Online Markets and Competition Law in India

By Apoorva Mandhani, Symbiosis Law School, Pune.

Online market platforms have altered the dynamics of many businesses since its inception. This has shaken the well-established offline retail market; and offline retailers fear the loss of business at a great extent because of E- Tailers.[1] Consequently, even at such a nascent stage, online markets have come under the scanner of the Competition authorities. (more…)

Are the discounts given by e-retailers anti-competitive?

By Aayushi Mehta, University of Mumbai.

Since time immemorial, consumers have known only one way of shopping- and that is going to the shop and buying what they need. We can know from the history of the early Roman Empire that efforts were made to prevent anti-competitive practices. Fines were imposed on anyone who deliberately stopped supply ships, death penalty for anyone violating a tariff system. Later, with the growth of civilisation various legislations were enacted to ensure fair competition in the market. Anti-competitive practices which fixed outputs, market shares, prices etc. were frowned upon and heavily penalised. (more…)

Extent of validity of Non-Compete Clause in India

By Apoorva Mandhani, Symbiosis Law School, Pune.

A clause in an employment agreement that restrains an employee from working with a competitor or carrying out a competing business is called a Non-Compete clause. An agreement in restraint of trade has been defined as “one in which a party agrees with any other party to restrict his liberty in the future to carry on trade with other persons who are not parties to the contract in such a manner as he chooses.”[1]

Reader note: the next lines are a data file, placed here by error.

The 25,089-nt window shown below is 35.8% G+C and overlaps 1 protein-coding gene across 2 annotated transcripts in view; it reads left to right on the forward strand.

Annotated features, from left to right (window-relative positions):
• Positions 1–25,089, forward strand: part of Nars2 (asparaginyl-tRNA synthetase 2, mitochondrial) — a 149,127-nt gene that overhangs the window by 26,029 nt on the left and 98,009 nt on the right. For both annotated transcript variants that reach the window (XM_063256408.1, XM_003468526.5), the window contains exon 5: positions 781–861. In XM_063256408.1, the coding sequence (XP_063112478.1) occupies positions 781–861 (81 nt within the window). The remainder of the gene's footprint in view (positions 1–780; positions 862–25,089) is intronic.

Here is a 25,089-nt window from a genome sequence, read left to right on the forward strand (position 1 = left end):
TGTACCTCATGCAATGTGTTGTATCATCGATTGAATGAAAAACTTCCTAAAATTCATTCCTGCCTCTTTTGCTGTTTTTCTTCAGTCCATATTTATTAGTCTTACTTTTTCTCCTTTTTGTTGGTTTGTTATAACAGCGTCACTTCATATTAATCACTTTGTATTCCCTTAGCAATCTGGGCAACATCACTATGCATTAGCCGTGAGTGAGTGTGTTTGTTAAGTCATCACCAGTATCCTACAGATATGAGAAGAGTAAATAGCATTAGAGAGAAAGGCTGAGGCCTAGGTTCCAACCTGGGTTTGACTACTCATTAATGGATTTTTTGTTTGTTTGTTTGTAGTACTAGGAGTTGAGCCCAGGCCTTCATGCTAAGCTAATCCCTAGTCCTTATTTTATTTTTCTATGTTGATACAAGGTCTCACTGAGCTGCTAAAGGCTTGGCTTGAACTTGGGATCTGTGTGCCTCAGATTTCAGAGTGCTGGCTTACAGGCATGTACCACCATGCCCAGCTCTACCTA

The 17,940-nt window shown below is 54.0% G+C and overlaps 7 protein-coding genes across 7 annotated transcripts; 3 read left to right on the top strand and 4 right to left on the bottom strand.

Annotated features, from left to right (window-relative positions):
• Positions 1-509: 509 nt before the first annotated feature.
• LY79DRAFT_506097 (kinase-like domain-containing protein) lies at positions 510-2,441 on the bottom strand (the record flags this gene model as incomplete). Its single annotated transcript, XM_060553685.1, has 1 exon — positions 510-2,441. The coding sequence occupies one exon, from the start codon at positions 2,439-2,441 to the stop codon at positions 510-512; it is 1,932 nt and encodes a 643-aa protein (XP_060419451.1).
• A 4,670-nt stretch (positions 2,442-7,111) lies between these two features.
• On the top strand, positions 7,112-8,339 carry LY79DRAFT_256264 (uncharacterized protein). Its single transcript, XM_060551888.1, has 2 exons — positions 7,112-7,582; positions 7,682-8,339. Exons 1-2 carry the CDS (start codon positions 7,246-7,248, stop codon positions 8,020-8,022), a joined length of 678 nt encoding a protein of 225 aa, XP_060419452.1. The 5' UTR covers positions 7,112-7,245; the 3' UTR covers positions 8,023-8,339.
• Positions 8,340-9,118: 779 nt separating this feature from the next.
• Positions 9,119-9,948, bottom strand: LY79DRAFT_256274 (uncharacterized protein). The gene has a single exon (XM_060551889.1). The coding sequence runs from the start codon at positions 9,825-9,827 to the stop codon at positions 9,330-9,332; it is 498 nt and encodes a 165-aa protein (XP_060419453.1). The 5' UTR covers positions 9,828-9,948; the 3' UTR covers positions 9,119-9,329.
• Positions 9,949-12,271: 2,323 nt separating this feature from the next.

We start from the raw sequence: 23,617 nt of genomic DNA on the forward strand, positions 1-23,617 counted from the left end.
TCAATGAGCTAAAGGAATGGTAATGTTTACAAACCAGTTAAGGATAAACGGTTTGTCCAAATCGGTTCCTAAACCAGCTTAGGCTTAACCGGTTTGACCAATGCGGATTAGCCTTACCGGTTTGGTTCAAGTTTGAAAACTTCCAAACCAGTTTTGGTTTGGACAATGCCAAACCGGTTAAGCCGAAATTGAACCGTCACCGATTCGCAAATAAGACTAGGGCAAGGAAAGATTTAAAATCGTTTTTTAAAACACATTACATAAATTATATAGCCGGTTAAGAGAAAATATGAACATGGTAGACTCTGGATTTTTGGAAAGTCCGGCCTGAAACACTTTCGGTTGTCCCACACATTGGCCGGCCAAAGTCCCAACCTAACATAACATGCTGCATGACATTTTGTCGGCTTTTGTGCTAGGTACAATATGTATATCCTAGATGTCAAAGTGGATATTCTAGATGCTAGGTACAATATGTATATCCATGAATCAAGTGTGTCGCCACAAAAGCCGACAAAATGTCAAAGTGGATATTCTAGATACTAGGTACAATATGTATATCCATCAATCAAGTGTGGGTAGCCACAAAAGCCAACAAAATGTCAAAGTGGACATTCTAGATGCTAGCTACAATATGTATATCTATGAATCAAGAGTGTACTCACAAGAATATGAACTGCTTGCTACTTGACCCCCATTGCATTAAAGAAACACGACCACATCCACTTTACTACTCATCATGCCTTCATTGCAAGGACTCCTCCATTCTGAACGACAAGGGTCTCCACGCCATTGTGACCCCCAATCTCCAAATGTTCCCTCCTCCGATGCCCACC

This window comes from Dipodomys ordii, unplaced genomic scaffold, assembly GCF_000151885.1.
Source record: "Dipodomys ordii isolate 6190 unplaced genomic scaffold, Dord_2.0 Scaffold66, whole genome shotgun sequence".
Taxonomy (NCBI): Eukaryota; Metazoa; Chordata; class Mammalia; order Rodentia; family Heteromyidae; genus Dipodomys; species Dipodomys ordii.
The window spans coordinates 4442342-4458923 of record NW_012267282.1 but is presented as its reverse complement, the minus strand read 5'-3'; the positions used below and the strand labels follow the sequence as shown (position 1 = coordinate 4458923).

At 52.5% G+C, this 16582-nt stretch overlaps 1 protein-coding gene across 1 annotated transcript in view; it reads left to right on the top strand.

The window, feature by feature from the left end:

Vis-à-vis Indian Contract Act

The non-compete covenants used in agreements can be categorized into in term and post term covenants. Non-compete clauses are valid only to a very limited extent in India, because of the rider under Section 27 of the India Contract Act, which reads as follows: (more…)

Competition Law and Public Procurement

By Archit Gupta, National Law Institute University, Bhopal.

Governments devote a large share of taxpayers’ money to public procurement – purchasing goods and services from road building to school textbooks. Besides the central ministries and departments, public sector enterprises also form a major share in the overall public procurements. According to a paper by the Competition Commission of India (CCI), out of the total public procurement, public sector enterprises (PSEs) alone procure to the extent of 8 lakh crore annually (the figure relates to 2008-09)[i]. This activity is quite vulnerable to corruption and rigging with the involvement of both government officials and suppliers. Collusion between suppliers emerges in the form of bid-rigging and collusive bidding. Cartelization among suppliers with the help of government officials is a common feature and is the root cause of corruption. (more…)